Smart refinancing strategies

By Nila Sweeney

If you're not getting a competitive deal, moving to a new loan or new lender could be on the cards. Sarah Megginson reveals practical tips to ensure you come out ahead when refinancing

There are plenty of reasons why people chose to refinance their loan - to benefit from a lower interest rate, switch to a different product, access equity to finance renovations or access equity for a deposit on an investment property.
"You can refinance to a better
overall loan; however, what that means to each person is quite individual," says Trent Lee, managing director, Mates Rates Mortgages.
"You should always try to wind up with a lower overall cost and a loan that has the right features for you."
Whatever your motivation, Lee believes you shouldn't rush your decisions when refinancing.
"You need to make sure that you understand the cost of refinancing, and work out how long it will be until you get back out in front. You should also weigh up a couple of options, including staying with your current lender," he says.
If you're not sure whether you're getting the best deal on your mortgage, right now is the time to health check your loan and compare it to other products.

Refinance #1:
Debt consolidation
Borrowers commonly refinance so they can consolidate all of their debts, such as their mortgage, car loan, credit card and personal loan into one credit facility.
While this is a common strategy, Lee says there is definitely a right way and wrong way to go about it.
"If you decide to consolidate your debts, you should ask your broker to synchronise but maintain the consolidated debt as a 'split' separate to your original home loan," Lee says.
"A 'split' has its own statements and repayments, but it has the same interest rate as your main mortgage. This helps you to avoid one of the biggest problems for most people -out of sight, out of mind."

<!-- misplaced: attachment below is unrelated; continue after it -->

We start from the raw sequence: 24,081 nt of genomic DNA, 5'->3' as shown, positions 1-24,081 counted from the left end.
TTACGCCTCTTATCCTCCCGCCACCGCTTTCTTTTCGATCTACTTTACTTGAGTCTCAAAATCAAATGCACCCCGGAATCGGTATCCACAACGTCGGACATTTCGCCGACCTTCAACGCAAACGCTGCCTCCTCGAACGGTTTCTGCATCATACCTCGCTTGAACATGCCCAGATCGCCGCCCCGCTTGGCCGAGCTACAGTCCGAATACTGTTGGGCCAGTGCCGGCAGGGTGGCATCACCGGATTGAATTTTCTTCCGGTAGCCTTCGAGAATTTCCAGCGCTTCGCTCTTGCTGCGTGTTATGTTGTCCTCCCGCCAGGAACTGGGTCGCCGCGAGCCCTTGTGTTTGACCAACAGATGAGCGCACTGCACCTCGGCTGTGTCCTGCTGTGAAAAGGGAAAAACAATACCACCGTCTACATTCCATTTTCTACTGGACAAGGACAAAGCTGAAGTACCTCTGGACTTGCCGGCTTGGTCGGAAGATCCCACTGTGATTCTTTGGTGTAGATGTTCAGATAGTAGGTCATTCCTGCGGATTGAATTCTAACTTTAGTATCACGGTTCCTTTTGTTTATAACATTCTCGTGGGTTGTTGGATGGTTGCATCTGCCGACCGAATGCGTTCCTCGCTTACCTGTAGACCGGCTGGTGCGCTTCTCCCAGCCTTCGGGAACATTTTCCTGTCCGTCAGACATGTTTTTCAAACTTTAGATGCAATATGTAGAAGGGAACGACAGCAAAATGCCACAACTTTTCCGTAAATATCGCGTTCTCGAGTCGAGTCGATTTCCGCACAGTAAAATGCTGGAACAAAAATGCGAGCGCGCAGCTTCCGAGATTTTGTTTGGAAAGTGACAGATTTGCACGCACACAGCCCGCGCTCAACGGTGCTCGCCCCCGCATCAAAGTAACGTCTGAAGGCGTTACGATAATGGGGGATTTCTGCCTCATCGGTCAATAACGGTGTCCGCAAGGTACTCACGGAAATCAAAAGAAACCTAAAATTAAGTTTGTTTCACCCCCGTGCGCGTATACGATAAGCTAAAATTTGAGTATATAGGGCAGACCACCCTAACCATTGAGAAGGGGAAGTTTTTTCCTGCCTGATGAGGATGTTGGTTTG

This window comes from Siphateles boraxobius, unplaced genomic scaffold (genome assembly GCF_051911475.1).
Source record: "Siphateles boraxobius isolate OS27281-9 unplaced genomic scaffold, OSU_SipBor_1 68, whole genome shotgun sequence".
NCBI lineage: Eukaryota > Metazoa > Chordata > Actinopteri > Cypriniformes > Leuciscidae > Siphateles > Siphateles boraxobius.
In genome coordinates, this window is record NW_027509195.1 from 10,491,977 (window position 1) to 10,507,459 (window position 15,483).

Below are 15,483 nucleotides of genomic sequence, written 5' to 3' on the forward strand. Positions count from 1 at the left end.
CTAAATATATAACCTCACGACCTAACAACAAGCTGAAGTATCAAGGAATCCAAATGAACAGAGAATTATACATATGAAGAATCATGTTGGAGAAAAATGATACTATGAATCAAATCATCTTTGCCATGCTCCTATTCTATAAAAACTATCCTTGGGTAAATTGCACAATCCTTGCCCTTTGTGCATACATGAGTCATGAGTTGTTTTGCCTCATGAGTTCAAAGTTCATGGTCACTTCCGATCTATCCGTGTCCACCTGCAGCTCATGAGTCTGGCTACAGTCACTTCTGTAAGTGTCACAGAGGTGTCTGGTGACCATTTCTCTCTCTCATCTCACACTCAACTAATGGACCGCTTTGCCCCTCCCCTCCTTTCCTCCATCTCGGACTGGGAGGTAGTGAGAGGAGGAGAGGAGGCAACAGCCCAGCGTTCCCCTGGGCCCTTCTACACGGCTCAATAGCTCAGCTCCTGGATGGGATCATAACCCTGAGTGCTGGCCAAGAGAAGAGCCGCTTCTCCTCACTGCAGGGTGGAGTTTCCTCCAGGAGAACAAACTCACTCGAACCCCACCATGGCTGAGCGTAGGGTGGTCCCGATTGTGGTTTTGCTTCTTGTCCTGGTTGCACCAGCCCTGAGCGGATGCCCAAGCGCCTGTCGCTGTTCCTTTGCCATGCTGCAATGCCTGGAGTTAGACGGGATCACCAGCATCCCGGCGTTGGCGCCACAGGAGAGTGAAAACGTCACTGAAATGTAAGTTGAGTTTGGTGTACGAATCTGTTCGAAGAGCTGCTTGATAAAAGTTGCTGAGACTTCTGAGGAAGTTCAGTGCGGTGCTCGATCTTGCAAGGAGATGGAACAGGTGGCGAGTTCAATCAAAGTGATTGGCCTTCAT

This happens when you consolidate your personal debts into your home loan, and then - because the smaller amounts have disappeared into a much larger mortgage - you "inadvertently slip back into bad habits".
You continue to pay the minimum due on the mortgage and then run up a new debt on your credit card. Within 12 months, you're right back where you started but with a much bulkier home loan to pay off.
"Consolidating debt as a separate split is a reminder of how vulnerable you are to letting credit get the better of you. It also helps you see how quickly you are or are not fixing the problem," Lee explains.
"Also, even though refinancing will probably reduce your minimum monthly required payment, you should aim to keep your payments at current levels to make sure you are actually taking advantage of the lower interest rate."

Bottom line
If you want to consolidate your debts, make sure you do it the right way. Take a look at the example above, which compares the right and wrong way to consolidate your debts.

Refinance #2:
Releasing equity
In recent years, borrowers have tapped into the equity in their home for a whole host of reasons - to use the funds as a deposit on an investment property, renovate their home or upgrade the family car.
Today, however, accessing the equity in your property is not as easy as it once was, says John Smith, CEO, Inspired Finance Group.
"There are many variables to be taken into account, and it very much depends on the lender, the borrower, the type of loan and the urgency of the loan as to how successful you'll be at the moment," Smith says.

The primary issue revolves around the property's value. To have equity to access in the first place, your property needs to be worth more than your loan.